He walked into the place as if he owned it, wearing a heavy black trenchcoat. He looked around until he saw my table and came towards it. He sat himself down and winced a bit as he heard the chair creak omniously under his weight.
“I took the pleasure in ordering you a gin tonic.” I gestured towards the glass, which he took and drank in long swallows.
“So, you heard about the deal tonight?” he asked in a deep southern accent when he was done.
“Of course, Moose.” I took a sip out of my own tumbler. “I honestly do not know how they could have been so…” I paused, trying to find the proper word.
“Bloody stupid?” Moose suggested. He always had a good gist of the English tounge.
“Bloody stupid,” I agreed, and took another sip. “I mean, how can they do that? We had a deal with them. No fighting in the eastern ports and we would not attack in the western. I honestly think they are renaging on the agreement.”
“Joe would have thought differently,” Moose rumbled.
I nodded dolefully. “Yeah, he would. How is he doing anyway?”
“He’s at home, making dinner.” His voice took on a serious tone. “I have to be there, bull. I have to protect him.”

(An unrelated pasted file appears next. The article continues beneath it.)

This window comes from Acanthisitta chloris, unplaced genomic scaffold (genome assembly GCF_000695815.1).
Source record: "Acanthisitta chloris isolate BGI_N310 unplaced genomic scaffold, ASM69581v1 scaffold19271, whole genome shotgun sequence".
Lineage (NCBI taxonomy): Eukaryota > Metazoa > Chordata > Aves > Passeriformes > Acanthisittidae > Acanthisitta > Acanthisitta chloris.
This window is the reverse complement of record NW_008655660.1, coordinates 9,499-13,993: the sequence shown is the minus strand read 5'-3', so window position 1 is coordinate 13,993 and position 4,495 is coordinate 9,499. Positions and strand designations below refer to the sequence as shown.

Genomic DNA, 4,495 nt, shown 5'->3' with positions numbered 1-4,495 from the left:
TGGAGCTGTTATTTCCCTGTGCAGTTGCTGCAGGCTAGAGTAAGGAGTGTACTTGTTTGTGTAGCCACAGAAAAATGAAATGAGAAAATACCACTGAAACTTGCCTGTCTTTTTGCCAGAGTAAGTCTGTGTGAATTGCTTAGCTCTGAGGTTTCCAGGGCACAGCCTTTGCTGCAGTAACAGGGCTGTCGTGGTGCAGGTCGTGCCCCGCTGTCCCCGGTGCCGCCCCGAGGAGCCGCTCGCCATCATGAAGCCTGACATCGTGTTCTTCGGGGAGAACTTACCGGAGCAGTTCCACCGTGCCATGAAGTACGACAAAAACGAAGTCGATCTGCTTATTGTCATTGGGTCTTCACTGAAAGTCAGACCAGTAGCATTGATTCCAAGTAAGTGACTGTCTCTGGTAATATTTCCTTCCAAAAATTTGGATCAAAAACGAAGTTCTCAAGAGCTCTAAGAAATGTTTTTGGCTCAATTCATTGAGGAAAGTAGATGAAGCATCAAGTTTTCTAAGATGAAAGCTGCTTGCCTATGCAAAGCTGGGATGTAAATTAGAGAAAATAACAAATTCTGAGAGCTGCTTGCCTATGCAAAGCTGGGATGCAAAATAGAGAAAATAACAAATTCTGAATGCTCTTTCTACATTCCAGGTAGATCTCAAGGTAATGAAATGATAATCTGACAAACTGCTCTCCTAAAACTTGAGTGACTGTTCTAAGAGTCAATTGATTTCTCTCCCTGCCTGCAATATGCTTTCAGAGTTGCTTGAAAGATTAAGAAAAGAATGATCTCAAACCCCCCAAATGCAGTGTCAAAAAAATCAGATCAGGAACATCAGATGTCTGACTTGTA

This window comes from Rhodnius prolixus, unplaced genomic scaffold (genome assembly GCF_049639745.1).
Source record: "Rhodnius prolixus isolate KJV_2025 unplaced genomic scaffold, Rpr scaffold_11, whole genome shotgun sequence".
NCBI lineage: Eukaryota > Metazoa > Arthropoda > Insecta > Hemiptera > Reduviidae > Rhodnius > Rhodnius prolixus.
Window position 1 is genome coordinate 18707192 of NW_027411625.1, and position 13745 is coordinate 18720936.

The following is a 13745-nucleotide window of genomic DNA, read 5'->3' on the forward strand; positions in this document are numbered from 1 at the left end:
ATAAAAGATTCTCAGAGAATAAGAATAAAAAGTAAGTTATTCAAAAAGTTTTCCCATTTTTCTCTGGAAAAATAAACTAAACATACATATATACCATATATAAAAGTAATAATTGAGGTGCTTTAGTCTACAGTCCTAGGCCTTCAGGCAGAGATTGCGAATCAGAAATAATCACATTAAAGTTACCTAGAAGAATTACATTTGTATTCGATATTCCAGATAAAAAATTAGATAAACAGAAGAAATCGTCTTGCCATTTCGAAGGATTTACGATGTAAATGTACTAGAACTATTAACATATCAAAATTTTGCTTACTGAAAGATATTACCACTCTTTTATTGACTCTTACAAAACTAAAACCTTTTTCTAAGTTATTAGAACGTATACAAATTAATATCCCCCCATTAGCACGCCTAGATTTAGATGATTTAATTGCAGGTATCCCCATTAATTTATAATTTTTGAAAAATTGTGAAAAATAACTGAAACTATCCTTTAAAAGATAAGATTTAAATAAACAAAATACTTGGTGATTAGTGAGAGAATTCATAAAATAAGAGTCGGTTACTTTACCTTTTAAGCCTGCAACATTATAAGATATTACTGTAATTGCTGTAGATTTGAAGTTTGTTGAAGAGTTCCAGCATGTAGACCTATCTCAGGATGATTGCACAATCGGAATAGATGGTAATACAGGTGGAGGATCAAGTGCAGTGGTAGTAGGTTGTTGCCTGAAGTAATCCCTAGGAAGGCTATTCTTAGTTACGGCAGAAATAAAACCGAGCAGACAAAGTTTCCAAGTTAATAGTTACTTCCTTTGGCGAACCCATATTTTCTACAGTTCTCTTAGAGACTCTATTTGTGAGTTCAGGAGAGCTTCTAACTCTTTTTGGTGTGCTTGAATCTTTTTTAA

I gave him a long cool look. How long has it been since they first met? And now he’s treating that damned human as his mate. Maybe he is, in his own way. The tribe will not like it, I thought as I drained the last of my drink. They will not like it at all. Well, a simple test will make it clear.
“Fine, you do that. I will let the Tribe Father know that you are not going to be part of the fight. I will also inform him of the reason why you will not be there.”
He looked at me in shock. I could see he was spinning thoughts in his head. A few moments passed and he nodded sadly.
“You do that, bull. Inform him and let him know that I’ll accept any punishement he deems fit because of this. But also tell him this, that I promised Joe I would stand by his side until this is over. And the oath is binding even now.” He stood up and mussled my head for a moment before leaving.